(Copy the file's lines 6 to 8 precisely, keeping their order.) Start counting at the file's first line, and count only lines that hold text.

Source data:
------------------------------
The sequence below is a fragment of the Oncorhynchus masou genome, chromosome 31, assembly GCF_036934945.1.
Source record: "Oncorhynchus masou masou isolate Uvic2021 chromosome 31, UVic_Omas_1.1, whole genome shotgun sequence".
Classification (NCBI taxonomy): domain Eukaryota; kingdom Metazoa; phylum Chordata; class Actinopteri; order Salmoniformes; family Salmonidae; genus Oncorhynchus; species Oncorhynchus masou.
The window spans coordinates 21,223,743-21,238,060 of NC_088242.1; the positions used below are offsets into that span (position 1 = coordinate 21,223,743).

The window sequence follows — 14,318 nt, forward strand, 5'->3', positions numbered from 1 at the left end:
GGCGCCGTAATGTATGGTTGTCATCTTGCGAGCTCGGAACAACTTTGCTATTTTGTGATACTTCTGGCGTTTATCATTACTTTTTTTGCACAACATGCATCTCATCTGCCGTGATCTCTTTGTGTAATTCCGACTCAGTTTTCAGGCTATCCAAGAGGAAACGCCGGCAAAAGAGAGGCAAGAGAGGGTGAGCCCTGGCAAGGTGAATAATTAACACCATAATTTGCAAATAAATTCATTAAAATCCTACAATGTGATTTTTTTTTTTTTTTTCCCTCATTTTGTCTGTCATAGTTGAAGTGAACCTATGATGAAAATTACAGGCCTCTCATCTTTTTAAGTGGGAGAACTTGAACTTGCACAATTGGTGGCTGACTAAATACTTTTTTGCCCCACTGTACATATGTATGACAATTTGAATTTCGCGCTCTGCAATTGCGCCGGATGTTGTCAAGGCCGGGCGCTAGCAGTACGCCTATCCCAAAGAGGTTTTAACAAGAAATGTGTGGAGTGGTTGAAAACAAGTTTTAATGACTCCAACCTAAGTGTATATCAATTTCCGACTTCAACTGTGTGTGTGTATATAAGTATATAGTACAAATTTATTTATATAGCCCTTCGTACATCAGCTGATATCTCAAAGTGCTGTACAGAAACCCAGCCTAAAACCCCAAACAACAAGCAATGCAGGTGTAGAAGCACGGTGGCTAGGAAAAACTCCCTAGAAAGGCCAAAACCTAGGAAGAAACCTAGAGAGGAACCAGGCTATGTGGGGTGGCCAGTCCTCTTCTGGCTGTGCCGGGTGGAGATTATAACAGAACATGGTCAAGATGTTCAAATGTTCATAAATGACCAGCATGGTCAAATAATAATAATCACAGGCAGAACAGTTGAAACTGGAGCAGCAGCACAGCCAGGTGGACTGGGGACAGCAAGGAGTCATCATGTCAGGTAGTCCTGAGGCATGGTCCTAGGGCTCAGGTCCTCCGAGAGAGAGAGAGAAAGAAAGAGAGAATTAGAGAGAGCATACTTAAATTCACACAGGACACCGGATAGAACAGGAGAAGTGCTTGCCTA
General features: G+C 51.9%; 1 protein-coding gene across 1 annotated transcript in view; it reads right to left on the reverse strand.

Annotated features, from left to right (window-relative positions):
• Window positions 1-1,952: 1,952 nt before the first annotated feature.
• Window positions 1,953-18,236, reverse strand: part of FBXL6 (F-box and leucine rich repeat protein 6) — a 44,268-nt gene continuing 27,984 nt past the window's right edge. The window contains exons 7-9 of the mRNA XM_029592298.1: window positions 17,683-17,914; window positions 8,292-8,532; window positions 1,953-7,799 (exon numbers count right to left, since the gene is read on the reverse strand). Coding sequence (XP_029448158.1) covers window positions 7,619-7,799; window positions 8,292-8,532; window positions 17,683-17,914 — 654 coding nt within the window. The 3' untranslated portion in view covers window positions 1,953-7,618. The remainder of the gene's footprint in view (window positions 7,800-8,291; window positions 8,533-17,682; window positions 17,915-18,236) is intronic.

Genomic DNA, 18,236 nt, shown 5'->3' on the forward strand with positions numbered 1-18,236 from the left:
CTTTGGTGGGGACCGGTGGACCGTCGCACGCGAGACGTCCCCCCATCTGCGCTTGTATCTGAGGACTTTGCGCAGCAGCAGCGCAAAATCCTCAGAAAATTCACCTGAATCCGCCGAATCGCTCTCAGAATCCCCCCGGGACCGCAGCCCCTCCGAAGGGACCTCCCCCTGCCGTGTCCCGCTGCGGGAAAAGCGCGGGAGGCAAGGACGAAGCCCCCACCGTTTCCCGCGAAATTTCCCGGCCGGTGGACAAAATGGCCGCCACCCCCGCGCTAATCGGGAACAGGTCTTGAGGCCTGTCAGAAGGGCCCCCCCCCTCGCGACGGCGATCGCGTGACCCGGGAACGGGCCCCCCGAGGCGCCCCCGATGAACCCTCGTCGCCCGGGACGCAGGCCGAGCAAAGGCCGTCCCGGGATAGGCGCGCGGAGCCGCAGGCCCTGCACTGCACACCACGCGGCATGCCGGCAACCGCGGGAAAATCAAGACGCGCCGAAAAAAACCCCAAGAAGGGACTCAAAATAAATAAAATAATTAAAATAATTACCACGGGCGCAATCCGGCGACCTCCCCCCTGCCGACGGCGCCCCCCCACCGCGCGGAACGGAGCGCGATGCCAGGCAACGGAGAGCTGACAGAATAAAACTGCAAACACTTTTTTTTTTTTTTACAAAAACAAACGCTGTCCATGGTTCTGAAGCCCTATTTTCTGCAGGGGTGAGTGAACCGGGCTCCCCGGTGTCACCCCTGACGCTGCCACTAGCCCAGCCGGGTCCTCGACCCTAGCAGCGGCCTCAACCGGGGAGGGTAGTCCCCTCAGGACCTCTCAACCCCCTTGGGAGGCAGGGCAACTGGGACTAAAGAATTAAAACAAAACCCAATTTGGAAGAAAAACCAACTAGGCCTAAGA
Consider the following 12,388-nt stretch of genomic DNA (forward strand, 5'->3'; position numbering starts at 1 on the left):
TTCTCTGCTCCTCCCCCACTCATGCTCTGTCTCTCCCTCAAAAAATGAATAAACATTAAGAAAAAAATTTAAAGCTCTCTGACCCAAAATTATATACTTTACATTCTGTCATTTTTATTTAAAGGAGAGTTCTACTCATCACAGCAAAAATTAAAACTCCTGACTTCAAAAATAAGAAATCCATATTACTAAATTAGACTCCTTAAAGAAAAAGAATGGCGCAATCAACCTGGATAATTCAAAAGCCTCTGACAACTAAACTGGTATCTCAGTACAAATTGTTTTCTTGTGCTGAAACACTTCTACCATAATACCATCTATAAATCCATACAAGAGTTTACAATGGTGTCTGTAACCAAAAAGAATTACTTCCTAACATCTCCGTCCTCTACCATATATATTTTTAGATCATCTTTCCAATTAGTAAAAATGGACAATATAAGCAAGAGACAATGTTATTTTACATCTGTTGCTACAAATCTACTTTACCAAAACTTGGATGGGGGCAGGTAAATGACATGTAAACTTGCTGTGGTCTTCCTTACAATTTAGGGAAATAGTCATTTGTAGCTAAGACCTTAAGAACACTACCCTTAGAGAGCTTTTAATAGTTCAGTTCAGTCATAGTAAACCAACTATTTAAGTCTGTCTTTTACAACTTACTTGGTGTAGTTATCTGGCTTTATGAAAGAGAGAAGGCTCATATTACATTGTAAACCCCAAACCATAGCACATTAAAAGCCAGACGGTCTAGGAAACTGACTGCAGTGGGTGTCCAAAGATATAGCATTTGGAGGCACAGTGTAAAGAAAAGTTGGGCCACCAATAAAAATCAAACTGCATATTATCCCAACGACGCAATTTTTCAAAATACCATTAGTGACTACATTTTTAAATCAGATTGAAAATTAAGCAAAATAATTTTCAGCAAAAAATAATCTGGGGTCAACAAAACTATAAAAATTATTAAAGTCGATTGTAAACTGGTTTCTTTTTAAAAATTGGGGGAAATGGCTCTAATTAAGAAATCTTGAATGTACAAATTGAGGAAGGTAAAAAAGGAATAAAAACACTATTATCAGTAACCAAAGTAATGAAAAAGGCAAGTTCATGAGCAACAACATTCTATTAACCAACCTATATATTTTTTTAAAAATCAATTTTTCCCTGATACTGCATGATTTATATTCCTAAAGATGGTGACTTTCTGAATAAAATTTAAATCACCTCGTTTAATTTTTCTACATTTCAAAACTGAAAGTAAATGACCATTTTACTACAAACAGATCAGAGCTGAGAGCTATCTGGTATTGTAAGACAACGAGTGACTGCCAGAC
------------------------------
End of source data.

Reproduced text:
GGCGCCGTAATGTATGGTTGTCATCTTGCGAGCTCGGAACAACTTTGCTATTTTGTGATACTTCTGGCGTTTATCATTACTTTTTTTGCACAACATGCATCTCATCTGCCGTGATCTCTTTGTGTAATTCCGACTCAGTTTTCAGGCTATCCAAGAGGAAACGCCGGCAAAAGAGAGGCAAGAGAGGGTGAGCCCTGGCAAGGTGAATAATTAACACCATAATTTGCAAATAAATTCATTAAAATCCTACAATGTGATTTTTTTTTTTTTTTTCCCTCATTTTGTCTGTCATAGTTGAAGTGAACCTATGATGAAAATTACAGGCCTCTCATCTTTTTAAGTGGGAGAACTTGAACTTGCACAATTGGTGGCTGACTAAATACTTTTTTGCCCCACTGTACATATGTATGACAATTTGAATTTCGCGCTCTGCAATTGCGCCGGATGTTGTCAAGGCCGGGCGCTAGCAGTACGCCTATCCCAAAGAGGTTTTAACAAGAAATGTGTGGAGTGGTTGAAAACAAGTTTTAATGACTCCAACCTAAGTGTATATCAATTTCCGACTTCAACTGTGTGTGTGTATATAAGTATATAGTACAAATTTATTTATATAGCCCTTCGTACATCAGCTGATATCTCAAAGTGCTGTACAGAAACCCAGCCTAAAACCCCAAACAACAAGCAATGCAGGTGTAGAAGCACGGTGGCTAGGAAAAACTCCCTAGAAAGGCCAAAACCTAGGAAGAAACCTAGAGAGGAACCAGGCTATGTGGGGTGGCCAGTCCTCTTCTGGCTGTGCCGGGTGGAGATTATAACAGAACATGGTCAAGATGTTCAAATGTTCATAAATGACCAGCATGGTCAAATAATAATAATCACAGGCAGAACAGTTGAAACTGGAGCAGCAGCACAGCCAGGTGGACTGGGGACAGCAAGGAGTCATCATGTCAGGTAGTCCTGAGGCATGGTCCTAGGGCTCAGGTCCTCCGAGAGAGAGAGAGAAAGAAAGAGAGAATTAGAGAGAGCATACTTAAATTCACACAGGACACCGGATAGAACAGGAGAAGTGCTTGCCTA
General features: G+C 51.9%; 1 protein-coding gene across 1 annotated transcript in view; it reads right to left on the reverse strand.

Annotated features, from left to right (window-relative positions):